Perfect Sound Forever

Play the Guitar Just Like Ringing Up Hell:
The Black Lips

Photo from In the Red Records

by Mike Wood
(September 2006)

Two of my favorite rock stories remind me of the Black Lips. One is the legend of how Hasil Adkins, isolated in the West Virginia hills in the 1950's, first heard rock & roll and the early acts on a static-filled radio. Through the distortion he heard such raw, primal music, and took it all seriously, that he felt in those songs permission to cut loose. He sensed a deeper meaning in the menace of Elvis and Jerry Lee than did the social prissies of the day: Sin had been given the green light. His music, from that time on, has been one at war with the idea that there is anything less than apocalypse on that early wax. There was a commercial side to it that doesn't seem to have registered - or seem to have been important.

Then there was the Green Fuz, a local one-hit wonder you can only find on a Pebbles compilation - but - that one song! Here also was an act that saw in the music, and predicted in its existence, every bottle and fist tossed in and out of every club since. "Green Fuz" is a preposterous song, one that announces greatness and the MORE that is to come:

"Here we come, we're comin' fast,
all the others are in the past
We're the Green Fuz!"

That the band flamed out before they left the garage is beside the point. Rock is built on such outrageous ambition and lack of respect for what has come before, which is the right given to bands even when they are still in the garage. The Black Lips have that swagger, that menace. Their music displays the crazed intent of a bunch of guys in the boonies having heard their influences wrong on a shitty radio. Does all that mean that they are for real, and can sustain? or does it mean that rock is meant for the gutsy who are supposed to flame out, their promises suddenly appear foolish when a career is built around them?

Bassist Jared Swilley has said in interviews: "We're good/bad. We're not evil." Of course, there is such a thing, but too often it has taken the form in rock of cartoon-ish excessiveness: Alice Cooper, Kiss. There has also been bad/bad in bands like Venom and Death, and more pathetic/bad than there is room to mock. Where does lead singer Cole Alexander's habit of playing his guitar with his dick during encores fit in? Their stage show also features puking and pissing on each other, which evokes the intentional outrage of Iggy and GG Allin. It also reminds me of Drunks With Guns, another band whose act was truly transgressive, assaulting the audience while offering ragged glory to those listening for it.

The thing of it is, songs like "I've Got a Knife" and the already classic, "Everybody Loves a Cocksucker," both from their debut full-length, The Black Lips! (2003; Bomp) announce a really bad intent that has to be taken seriously. Even risky incest-driven tunes like "Sweet Kin" do not sink to parody or kitsch with repeat listens. They just keep on creeping you out in a way that fascinates. Original guitarist Ben Eberbaugh died before completion, and it was thought by the band that his replacement Jack Hines did not have sufficient chops to handle the demands of the tunes: this from a band always accused of barely being able to play at all! Was their worry delusional or a hint at their intent?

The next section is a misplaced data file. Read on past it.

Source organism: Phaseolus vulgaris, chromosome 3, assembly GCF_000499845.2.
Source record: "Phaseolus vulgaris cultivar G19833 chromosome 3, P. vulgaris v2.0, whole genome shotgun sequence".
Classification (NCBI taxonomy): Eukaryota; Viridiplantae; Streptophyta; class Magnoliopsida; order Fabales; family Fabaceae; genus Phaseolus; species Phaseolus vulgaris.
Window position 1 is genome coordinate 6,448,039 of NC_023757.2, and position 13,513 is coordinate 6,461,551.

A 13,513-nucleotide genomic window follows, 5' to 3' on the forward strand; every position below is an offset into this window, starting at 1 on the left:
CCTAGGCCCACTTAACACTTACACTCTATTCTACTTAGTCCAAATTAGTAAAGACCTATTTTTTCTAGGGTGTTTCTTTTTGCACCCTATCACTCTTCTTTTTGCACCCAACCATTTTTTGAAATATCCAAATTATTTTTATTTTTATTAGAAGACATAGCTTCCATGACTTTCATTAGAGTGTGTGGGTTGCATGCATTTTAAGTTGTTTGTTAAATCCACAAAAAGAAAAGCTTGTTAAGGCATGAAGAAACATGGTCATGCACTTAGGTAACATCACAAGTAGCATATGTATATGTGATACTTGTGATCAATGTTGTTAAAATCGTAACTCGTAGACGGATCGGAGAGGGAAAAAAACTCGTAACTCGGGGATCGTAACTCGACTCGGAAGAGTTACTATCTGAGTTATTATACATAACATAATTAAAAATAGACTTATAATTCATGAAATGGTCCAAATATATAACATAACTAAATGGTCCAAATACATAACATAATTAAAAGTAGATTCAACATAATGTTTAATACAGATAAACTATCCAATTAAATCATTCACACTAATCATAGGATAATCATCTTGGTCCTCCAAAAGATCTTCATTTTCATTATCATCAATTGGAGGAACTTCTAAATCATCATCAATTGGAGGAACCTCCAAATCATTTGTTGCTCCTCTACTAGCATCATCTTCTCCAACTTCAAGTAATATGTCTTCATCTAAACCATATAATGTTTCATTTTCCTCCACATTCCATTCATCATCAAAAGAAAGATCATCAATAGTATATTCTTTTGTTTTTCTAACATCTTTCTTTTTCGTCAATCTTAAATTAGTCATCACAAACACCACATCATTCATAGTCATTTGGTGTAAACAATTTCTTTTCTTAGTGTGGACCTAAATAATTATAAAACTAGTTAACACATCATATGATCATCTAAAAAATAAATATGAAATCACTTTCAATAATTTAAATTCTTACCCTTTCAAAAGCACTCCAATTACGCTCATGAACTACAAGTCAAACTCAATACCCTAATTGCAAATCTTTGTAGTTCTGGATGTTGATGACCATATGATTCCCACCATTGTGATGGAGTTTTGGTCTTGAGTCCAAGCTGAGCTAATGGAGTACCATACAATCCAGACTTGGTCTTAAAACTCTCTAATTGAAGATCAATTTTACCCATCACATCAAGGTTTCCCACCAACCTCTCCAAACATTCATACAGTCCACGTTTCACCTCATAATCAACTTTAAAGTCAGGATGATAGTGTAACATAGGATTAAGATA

That record was initially lumped in with the Garage revival that triggered all sorts of love for The White Stripes, and so all the lemmings followed suit looking for the same $ that turned on all the Green Day wanna-bes. At least in the '70's people copied bands with talent; today we have bands forming based on bands that are already pale versions of the real thing. That is what makes Black Lips intriguing - and maddening. Are they for real, or just doing a great job of conning me?

The existentialist would ask, "How would you know, and who gives a shit?" Does liking Captain Beefheart hinge on whether or not he is an outsider artist or someone who grew into the persona Zappa created for him? Does it matter Marilyn Manson's entire output-name (Alice Cooper), image (Bowie), sound (Nine Inch Nails) art (Joe Coleman, Rolling Stones in Nazi drag photos) are copied from authentic sources and mixed into a shallow, for-profit stew? How much does the authenticity of the act enhance the pleasure of listening? How much should it? Life is shitty enough: enjoy The Yes Album or American Idiot if it makes you happy. Would someone with that mindset be more fulfilled in knowing that those records are shit, and he'd be better off with Raw Power or the latest Mogwai?

Their second record, We Did Not Know the Forest Spirit Made the Flowers Grow (2004; Bomp), continued the sonic growth of the band, and placed them square in league with their influences.

"Time of the Scab" is the best Seeds song not written by them. "Nothing at All/100 Fears" and "Ghetto Cross" give the Sonics a run for the sludge, and The Who slag on the intro to "MIA" is a priceless "fuck you" to rock history. The closer, "Super X-13," beats "Revolution 9" at its own cut-up game, and without Yoko to boot.

Their latest, Let It Bloom (2006; In the Red), confirms all my delusions. They deepen their sound with sharper chops and explorations into twisted folk and psych. "Sea of Blasphemy," "Hippie, Hippie, Hooray!" and "Gentle Violence" ring and rock, dipping deep into the familiar sins, but more confidently. They, I feel, are ready to head into the mystic, with their own squalid vision of how rock is supposed to be played, where being a threat is part of the role.

Delusions ARE grandeur!

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